Electric fields

Electric-field strengths are measured in:

  • volts per metre (V/m)
  • kilovolts per metre (kV/m) 1 kV/m = 1000 V/m

More on units

The atmospheric electric field at ground level is normally about 100 V/m in fine weather and may rise to many thousands of volts per metre during thunderstorms.

Electricity in homes is at a voltage of 230 V (volts) but outside homes it is distributed at higher voltages - from 11,000 V (usually written 11 kV) up to 400,000 V (400 kV). Generally, the higher the voltage, the higher the electric field.

Anything which uses or carries electricity is potentially a source of power-frequency electric fields. They modulate the Earth's steady natural fields. The strength (or amplitude) of the electric-field modulation depends on the voltage of the equipment, which remains more or less constant as long as the equipment is energised.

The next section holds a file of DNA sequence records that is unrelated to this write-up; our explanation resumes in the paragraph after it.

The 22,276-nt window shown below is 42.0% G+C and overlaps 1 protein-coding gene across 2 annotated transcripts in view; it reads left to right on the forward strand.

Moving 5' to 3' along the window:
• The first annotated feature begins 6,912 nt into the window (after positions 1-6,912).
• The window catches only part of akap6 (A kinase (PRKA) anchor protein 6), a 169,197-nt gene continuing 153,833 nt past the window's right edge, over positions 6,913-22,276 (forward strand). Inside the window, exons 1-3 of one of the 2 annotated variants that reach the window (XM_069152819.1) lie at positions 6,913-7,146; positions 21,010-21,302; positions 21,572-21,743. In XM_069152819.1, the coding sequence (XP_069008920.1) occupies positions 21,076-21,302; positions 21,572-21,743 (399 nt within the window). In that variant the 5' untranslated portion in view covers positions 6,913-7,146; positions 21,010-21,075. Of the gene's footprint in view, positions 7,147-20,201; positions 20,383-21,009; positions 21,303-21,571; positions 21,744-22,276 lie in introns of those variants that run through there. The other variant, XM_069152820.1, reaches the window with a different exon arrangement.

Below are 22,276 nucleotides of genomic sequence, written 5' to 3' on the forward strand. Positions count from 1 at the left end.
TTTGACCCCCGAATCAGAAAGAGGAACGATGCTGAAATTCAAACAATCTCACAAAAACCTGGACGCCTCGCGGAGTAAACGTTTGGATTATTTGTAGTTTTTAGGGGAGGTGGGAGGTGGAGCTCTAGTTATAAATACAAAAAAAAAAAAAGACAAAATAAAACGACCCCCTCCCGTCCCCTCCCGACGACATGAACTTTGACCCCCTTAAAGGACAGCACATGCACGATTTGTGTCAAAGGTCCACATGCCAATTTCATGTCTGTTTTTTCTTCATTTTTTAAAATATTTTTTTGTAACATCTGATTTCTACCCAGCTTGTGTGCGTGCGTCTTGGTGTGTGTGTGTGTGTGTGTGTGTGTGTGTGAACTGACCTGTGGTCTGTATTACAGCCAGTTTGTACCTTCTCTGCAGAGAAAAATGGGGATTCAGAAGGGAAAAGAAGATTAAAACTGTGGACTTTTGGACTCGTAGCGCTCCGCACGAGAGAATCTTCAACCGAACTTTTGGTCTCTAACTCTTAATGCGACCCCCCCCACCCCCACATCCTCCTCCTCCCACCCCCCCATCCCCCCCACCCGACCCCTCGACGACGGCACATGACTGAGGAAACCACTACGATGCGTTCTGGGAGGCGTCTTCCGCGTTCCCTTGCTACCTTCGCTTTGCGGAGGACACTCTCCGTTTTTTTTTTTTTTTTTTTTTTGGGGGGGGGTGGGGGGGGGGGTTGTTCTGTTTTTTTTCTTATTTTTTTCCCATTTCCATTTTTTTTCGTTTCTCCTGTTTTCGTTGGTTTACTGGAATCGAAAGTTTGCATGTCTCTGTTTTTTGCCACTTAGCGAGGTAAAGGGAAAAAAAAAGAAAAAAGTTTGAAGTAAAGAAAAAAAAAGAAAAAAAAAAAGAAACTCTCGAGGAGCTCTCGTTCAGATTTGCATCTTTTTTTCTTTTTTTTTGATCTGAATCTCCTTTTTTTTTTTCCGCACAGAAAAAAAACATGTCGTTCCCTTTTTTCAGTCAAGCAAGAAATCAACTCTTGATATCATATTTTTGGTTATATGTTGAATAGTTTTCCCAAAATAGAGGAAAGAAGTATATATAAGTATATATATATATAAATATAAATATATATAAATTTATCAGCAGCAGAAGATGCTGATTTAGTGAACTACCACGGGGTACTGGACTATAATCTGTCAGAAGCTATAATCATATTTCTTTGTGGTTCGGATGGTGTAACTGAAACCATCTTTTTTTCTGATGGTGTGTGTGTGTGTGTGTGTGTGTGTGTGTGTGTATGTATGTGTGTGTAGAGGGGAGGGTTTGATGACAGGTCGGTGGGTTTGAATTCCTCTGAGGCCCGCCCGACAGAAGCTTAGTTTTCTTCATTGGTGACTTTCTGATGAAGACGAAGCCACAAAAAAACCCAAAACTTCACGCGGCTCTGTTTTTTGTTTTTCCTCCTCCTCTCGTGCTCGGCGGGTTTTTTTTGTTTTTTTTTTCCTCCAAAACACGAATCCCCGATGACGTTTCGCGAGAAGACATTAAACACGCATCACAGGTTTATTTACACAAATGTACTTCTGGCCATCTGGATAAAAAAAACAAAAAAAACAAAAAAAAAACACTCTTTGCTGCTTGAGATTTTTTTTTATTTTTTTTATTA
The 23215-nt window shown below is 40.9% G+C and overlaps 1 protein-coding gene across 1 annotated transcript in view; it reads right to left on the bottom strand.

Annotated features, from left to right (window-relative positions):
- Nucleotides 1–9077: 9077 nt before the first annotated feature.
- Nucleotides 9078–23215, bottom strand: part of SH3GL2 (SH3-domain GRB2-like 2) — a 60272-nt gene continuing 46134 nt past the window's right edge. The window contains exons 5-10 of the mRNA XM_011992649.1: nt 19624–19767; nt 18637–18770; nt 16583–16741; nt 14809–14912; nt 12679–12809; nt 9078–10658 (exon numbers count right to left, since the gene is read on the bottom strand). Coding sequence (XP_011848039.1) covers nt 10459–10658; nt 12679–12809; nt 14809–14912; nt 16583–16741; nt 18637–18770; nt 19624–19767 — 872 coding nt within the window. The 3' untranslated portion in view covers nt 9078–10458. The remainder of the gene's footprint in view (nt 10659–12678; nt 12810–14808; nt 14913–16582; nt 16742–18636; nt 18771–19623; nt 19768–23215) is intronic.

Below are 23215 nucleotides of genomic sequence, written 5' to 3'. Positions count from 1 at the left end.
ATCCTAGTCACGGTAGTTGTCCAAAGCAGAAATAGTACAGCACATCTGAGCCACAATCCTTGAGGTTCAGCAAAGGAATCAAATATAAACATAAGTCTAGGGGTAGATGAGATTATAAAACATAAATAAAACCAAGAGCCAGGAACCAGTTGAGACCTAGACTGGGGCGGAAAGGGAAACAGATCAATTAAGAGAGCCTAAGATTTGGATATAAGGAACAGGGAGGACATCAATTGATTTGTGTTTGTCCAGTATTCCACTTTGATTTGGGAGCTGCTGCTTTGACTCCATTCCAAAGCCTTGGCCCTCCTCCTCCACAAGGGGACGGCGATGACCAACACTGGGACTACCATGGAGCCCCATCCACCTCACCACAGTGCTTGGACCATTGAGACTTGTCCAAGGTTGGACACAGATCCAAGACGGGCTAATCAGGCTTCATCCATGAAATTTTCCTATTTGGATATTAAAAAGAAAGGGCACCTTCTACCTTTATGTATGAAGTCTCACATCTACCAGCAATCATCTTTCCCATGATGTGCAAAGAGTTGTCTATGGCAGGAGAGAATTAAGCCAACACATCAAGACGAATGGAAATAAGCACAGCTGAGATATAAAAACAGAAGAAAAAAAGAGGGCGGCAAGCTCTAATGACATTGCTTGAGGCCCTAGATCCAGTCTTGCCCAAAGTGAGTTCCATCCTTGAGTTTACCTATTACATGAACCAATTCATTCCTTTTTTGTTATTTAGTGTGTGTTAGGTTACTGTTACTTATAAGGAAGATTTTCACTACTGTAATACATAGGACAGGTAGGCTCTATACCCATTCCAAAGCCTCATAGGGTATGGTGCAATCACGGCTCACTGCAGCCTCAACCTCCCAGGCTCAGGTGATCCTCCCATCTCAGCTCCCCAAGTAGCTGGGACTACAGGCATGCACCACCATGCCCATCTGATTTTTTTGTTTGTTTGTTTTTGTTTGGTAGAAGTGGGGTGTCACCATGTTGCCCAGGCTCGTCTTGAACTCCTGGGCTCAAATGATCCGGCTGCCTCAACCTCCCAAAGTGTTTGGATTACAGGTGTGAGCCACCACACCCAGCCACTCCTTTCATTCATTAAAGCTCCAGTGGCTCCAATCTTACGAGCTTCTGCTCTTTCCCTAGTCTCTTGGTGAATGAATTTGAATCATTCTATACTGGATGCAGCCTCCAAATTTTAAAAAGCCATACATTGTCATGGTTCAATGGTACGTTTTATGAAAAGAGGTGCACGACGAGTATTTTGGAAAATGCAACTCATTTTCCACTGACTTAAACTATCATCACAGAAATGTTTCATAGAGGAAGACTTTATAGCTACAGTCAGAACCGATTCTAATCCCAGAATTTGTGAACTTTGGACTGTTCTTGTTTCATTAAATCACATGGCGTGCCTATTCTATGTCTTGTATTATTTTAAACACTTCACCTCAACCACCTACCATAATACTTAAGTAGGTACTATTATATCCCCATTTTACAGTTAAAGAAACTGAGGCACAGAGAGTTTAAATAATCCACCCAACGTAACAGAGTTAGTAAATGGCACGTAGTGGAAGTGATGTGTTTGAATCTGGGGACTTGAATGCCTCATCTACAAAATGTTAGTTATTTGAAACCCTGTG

Electric fields are readily screened by most building materials and by trees, hedges etc (unlike magnetic fields). Therefore, the electric field produced by a power line inside a house is much less than the field outside. Electric fields next to trees, fences etc are usually less than away from such objects, though they can also be greater directly above a fence. More on screening fields.